If it should so happen that in this talk I have spoken the truth, then I shall be questioned no further about this matter. There will be no questioning as to whether I have won men (quite on the contrary, it might well be asked whether I had any notion of having by my own efforts done the least thing toward winning them); no questioning as to whether, by the talk I have gained some earthly advantage (quite on the contrary, it might well be asked whether I had any notion of having myself done the least thing toward gaining it); no questioning about what results I have produced, or whether I may have produced no results at all, or whether loss and the sport that others made of me were the only results I have produced. No, eternity will release me from one and all of such foolish questions. In the world of time a man can be confused, for he does not know which is which: which question is the serious one and which the silly one, especially since the silly one is heard a thousand times to the serious question’s once. Eternity, on the other hand, can admirably distinguish between them; yet it is obvious that the thing does not become easier on that account. The seriousness of the plight is only intensified. For in eternity there is not the remotest thought of any common plight. In eternity, the individual, yes, you, my listener, and I as individuals will each be asked solely about himself as an individual, and about the individual details in his life. If it should happen that a true reflection of life is contained in this talk, if it is so that the ability and the occasion is vouchsafed me which enabled me to set it forth; yet it may also have happened, we can suppose such a case, that the circumstances under which it had to be spoken did not seem favorable. If this were so, then eternity would not inquisitively enter into any long-drawn-out discourse about circumstances. Had I remained silent, eternity would hold me as an individual to account. For in the world of time, when the task is to be clever for one’s own advantage, when worldly cleverness judges and criticizes, then unfavorable circumstances are not only a ground for silence, but silence becomes admired as cleverness; while favorable circumstances are an invitation for all to join in the conversation. On the other hand, in the eternal order, if the circumstances are difficult the obligation to speak is doubled. The difficulty is precisely an invitation. Eternally, the individual will only be asked whether he knew that they were unfavorable, and whether in this event he dared remain silent and therefore by his silence, yes, to use the proverb, by his consent, he had as an individual contributed to a condition where the circumstances became still more unfavorable for the truth. Eternally, circumstances will provide neither hiding place nor evasion for him, for he will be asked as an individual, and the difficulty of the circumstances will stand against him as a double accusation. As for remaining silent, it is not as with sleeping that he who sleeps does not sin. For in the world the individual has brought the most atrocious guilt upon himself -- through remaining silent. The fault was not that he did not manage to get the circumstances changed. The fault was that he was silent not out of discretion, which is silent when it is proper to be silent, but out of cleverness, which is silent because it is the most prudent to be so.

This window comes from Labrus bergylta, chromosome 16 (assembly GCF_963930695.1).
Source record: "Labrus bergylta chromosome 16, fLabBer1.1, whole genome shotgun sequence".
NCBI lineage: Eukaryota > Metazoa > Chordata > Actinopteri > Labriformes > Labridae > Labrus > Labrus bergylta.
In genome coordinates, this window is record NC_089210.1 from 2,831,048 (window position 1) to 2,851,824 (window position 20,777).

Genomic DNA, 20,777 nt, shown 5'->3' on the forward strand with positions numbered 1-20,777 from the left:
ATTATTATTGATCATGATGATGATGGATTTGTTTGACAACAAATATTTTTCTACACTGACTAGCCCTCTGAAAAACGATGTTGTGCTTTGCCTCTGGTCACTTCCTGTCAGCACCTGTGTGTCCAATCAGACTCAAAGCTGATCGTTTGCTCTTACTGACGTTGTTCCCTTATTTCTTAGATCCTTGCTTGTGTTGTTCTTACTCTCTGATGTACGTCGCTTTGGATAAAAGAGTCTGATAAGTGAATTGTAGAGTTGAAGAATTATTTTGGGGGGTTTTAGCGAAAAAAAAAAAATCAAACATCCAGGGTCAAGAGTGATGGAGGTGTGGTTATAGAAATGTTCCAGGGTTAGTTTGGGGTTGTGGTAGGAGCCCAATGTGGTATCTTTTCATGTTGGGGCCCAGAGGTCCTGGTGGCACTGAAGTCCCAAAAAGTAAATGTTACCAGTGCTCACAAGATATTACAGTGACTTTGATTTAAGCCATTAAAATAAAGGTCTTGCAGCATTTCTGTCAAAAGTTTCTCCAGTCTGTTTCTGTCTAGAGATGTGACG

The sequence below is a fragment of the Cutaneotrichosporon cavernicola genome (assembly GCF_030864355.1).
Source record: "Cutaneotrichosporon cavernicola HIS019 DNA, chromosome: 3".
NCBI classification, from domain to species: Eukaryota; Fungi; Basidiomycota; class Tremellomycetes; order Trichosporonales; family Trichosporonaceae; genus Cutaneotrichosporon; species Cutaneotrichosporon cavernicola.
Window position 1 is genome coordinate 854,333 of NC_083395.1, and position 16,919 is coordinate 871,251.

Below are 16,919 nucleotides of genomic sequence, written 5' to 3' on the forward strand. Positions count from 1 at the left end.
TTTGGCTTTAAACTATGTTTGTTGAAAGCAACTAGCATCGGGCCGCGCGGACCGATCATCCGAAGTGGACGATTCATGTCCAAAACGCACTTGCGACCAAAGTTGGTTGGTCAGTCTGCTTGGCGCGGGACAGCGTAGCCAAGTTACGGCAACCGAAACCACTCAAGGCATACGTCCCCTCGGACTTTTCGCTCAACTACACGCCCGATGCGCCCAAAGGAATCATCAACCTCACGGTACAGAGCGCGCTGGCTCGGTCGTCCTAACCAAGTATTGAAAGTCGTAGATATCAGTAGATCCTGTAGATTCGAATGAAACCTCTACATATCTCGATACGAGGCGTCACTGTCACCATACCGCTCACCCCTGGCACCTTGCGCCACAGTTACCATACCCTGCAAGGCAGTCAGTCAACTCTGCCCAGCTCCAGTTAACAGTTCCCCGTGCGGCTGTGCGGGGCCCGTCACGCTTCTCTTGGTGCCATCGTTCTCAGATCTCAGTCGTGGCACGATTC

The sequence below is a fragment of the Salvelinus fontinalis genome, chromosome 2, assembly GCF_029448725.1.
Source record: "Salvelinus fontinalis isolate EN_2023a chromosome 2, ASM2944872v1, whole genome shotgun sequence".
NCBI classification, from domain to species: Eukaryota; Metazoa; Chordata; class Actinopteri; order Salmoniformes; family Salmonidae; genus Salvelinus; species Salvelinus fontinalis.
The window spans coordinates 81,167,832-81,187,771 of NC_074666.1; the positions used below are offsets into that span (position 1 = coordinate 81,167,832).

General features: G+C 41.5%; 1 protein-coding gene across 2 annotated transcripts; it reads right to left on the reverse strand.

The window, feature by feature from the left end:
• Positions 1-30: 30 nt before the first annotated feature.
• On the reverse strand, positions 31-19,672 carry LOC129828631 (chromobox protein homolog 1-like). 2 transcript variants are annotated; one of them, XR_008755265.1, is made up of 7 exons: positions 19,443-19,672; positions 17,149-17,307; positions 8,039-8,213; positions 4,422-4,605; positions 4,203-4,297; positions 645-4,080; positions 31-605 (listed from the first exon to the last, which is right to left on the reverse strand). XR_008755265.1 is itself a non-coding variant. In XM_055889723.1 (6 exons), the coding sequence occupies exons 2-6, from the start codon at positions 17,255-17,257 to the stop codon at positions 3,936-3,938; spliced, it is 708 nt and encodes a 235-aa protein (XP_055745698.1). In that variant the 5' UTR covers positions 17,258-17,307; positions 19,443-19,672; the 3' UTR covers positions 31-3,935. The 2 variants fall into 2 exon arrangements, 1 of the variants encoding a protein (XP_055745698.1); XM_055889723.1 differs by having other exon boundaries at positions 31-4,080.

But what, then, shall we do, if the questions sound like accusations? Above all else, each one will himself become an individual with his responsibility to God. Each one will himself be subject to the stern judgment of this individuality. Is this not the purpose of the office of Confession? For just as little as in that silent churchyard the multitude of dead make up a society," so little does the multitude of those coming to confess make up a society -- for not even the king goes to confession alone in order to escape the common company of others. Those who are coming to confess do not belong together in a society. Each one is an individual before God. Man and wife may go to confession in beautiful fellowship with each other, but they may not confess together. The one who confesses is not in company, he is as an individual, alone before God. And if, as an individual he admits to himself that the questions, which by the help of an insignificant one’s whisper he puts to himself, are accusations, then he confesses. For one does not confess merits and achievements, he confesses sins. When one confesses, he sees at once that he has no merits. He sees that merits and achievements are fantasies and sense deceptions that are at home where one moves about in the crowd and engages others in conversation. He sees that it is just on this account that the one who never himself becomes an individual is easily tempted to consider himself a most meritorious man. But the purpose of the office of Confession is certainly not to make a man conscious of himself as an individual at the moment of its celebration, and then for the rest of the time to allow him to live outside this consciousness. On the contrary, in the moment of confession itself he should give account as to how he has lived as an individual. If the same consciousness were not demanded of him for daily use, then the demand of the office of Confession is a self-contradiction. It is as if one now and then demanded of a humble man that he should render account to himself and to God of how he had lived as a king -- he that had never been a king. And so it is to ask of a man that he shall render account of his life as an individual when one allows him to lead his life outside this consciousness.